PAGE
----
It’s Diabetes Blog Week 2016 this week, and even though I’m up to my ears in Masters work and marking assignments, I wanted to take part again. Writing is therapeutic, as is reading the many blog posts that continue to stream in every day!
Let’s kick off the week by talking about why we are here, in the diabetes blog space. What is the most important diabetes awareness message to you? Why is that message important for you, and what are you trying to accomplish by sharing it on your blog?
A diabetes message? There are so many messages about diabetes that I would love to announce from the rooftops, but I guess you just have to pick one right?
My blog says a lot of things. I try to write about things that are personal – not too personal, I don’t want my deepest darkest secrets out there for everyone to see – but personal enough so someone out there can empathise and realise “Hey, I’m not alone in this!” There is nothing more liberating when you have a chronic disease than the first time you realise that you’re not the only one who ‘does that’. Until I started to tweet and blog, I honestly thought I was the only person with diabetes who had numbers like mine, or who hated BGL testing with an absolute passion. In my limited experience, people tend to be more honest online, as they’re hiding behind a computer screen and don’t have that need to ‘feel better’ than anyone else. When you’re just a username and avatar, the dialogue that can happen is nothing short of illuminating.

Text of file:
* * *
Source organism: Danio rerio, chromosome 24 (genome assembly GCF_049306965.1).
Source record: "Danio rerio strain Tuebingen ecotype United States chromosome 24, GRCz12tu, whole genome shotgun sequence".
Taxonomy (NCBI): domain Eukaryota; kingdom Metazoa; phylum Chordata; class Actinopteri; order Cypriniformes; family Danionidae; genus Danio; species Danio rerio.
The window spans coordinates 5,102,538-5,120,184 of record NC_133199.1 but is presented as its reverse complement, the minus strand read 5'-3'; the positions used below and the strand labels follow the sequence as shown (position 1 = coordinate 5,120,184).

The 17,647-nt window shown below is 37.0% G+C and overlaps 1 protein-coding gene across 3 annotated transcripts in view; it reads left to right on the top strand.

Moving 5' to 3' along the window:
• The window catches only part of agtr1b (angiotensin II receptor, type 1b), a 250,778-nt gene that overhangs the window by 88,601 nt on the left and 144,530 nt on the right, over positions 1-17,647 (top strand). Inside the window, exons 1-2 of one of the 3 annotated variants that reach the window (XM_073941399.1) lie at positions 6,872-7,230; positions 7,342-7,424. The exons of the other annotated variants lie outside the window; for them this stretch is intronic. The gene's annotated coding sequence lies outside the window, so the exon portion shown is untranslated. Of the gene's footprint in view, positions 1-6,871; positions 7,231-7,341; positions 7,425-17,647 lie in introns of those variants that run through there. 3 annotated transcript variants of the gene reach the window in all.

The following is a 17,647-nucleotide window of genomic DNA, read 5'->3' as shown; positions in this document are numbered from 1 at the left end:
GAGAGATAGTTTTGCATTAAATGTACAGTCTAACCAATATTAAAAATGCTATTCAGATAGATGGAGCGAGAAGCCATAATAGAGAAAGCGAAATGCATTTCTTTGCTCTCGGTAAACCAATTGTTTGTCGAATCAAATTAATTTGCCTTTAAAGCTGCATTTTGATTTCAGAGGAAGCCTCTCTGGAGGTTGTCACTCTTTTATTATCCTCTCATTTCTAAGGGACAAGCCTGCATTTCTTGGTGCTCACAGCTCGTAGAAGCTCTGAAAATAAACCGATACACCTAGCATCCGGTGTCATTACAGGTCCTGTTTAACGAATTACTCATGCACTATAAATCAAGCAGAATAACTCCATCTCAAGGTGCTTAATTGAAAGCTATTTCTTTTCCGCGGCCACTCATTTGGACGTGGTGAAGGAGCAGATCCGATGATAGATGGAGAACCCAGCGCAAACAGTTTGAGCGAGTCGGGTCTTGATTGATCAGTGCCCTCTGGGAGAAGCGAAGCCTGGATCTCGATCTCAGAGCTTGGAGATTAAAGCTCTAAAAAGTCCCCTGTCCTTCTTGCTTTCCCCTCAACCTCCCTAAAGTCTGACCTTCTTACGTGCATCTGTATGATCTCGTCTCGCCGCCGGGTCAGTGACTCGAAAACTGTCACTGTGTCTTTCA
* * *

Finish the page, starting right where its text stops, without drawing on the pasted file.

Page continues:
If there is one message that needs to go out into our diabetes blogosphere, it is that you’re not alone. Type 1 diabetes can be such an isolating experience – I know nobody in my day-to-day life with type 1, and if I hadn’t reached out four years ago, I’d probably still be plodding along, dealing with t1d and all its associated crap by myself. That’s why I blog – I share things that have made an impact on me, or thoughts I need someone else to read, or rants that I just can’t repeat in the staffroom on a Wednesday lunchtime. We need a huge assortment of blogs, because there is a huge array of opinions and experiences out there. No one with diabetes is the same, so why should online diabetes media be any different? I want to share my experiences on this blog so that someone, somewhere, might read something while they’re flicking through the #dblog tag one night and think “Hey – I feel just like that! It’s not just me!” By providing a unique voice, I’m also providing a tiny sort of community. I’m sure I’m not the only 20-something Australian woman out there with type 1 diabetes and a reality TV addiction, so why pretend like I am?
It may be your diabetes, but we’re all in this together.